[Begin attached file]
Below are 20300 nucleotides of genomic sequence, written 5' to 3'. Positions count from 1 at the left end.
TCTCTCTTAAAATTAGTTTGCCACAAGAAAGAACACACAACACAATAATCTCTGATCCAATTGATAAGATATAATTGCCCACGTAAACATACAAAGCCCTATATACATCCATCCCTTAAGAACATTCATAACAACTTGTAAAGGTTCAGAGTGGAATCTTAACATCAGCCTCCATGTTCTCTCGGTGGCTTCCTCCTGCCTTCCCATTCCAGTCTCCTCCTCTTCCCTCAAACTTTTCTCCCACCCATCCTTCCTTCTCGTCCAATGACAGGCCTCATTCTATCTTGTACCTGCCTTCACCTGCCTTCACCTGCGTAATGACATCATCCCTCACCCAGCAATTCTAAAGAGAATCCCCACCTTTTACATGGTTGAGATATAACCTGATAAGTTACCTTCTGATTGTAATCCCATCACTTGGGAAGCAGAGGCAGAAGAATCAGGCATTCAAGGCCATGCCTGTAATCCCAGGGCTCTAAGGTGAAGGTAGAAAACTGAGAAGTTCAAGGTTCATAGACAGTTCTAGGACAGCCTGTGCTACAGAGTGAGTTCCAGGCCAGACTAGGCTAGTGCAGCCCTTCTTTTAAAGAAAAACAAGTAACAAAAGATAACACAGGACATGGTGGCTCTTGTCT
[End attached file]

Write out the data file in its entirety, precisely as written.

Below are 20300 nucleotides of genomic sequence, written 5' to 3'. Positions count from 1 at the left end.
TCTCTCTTAAAATTAGTTTGCCACAAGAAAGAACACACAACACAATAATCTCTGATCCAATTGATAAGATATAATTGCCCACGTAAACATACAAAGCCCTATATACATCCATCCCTTAAGAACATTCATAACAACTTGTAAAGGTTCAGAGTGGAATCTTAACATCAGCCTCCATGTTCTCTCGGTGGCTTCCTCCTGCCTTCCCATTCCAGTCTCCTCCTCTTCCCTCAAACTTTTCTCCCACCCATCCTTCCTTCTCGTCCAATGACAGGCCTCATTCTATCTTGTACCTGCCTTCACCTGCCTTCACCTGCGTAATGACATCATCCCTCACCCAGCAATTCTAAAGAGAATCCCCACCTTTTACATGGTTGAGATATAACCTGATAAGTTACCTTCTGATTGTAATCCCATCACTTGGGAAGCAGAGGCAGAAGAATCAGGCATTCAAGGCCATGCCTGTAATCCCAGGGCTCTAAGGTGAAGGTAGAAAACTGAGAAGTTCAAGGTTCATAGACAGTTCTAGGACAGCCTGTGCTACAGAGTGAGTTCCAGGCCAGACTAGGCTAGTGCAGCCCTTCTTTTAAAGAAAAACAAGTAACAAAAGATAACACAGGACATGGTGGCTCTTGTCT